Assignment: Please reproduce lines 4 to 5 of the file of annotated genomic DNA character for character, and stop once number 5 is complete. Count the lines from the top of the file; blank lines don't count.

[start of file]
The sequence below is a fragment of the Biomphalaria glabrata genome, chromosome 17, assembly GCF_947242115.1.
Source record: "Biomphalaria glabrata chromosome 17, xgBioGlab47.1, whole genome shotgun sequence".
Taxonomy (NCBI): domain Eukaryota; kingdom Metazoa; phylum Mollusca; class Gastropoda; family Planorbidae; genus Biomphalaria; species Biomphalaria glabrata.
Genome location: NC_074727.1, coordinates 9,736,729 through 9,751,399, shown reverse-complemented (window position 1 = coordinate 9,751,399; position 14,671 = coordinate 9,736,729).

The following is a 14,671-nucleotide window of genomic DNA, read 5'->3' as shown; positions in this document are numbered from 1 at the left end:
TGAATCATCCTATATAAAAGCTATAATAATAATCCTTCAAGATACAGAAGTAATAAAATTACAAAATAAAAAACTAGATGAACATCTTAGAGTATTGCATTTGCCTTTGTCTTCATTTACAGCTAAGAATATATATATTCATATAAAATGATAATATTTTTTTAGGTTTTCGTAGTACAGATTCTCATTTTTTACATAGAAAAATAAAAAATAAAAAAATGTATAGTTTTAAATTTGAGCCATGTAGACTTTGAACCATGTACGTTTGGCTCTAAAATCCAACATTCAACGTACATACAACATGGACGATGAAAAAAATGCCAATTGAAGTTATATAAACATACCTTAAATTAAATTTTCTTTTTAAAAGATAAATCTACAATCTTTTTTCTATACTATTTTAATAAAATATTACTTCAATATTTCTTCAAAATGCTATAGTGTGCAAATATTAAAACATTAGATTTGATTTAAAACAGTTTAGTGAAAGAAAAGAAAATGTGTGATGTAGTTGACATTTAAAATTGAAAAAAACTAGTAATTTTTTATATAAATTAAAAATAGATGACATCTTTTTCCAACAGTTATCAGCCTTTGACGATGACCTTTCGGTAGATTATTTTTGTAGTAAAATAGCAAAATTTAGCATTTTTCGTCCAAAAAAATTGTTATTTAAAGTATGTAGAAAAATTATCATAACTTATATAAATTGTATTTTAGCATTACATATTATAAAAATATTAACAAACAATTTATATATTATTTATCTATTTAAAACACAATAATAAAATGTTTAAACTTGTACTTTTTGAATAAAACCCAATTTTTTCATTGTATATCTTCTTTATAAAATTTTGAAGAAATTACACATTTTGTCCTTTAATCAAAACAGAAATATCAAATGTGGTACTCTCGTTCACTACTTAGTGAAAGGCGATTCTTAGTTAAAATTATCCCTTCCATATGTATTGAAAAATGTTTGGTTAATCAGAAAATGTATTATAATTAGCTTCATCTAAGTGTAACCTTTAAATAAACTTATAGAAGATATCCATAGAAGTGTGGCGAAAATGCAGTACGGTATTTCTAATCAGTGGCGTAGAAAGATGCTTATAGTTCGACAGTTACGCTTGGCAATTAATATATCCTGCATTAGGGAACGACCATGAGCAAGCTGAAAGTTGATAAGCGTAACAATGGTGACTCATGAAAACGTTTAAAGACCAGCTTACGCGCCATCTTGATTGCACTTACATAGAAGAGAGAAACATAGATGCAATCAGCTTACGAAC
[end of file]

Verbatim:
Genome location: NC_074727.1, coordinates 9,736,729 through 9,751,399, shown reverse-complemented (window position 1 = coordinate 9,751,399; position 14,671 = coordinate 9,736,729).

The following is a 14,671-nucleotide window of genomic DNA, read 5'->3' as shown; positions in this document are numbered from 1 at the left end: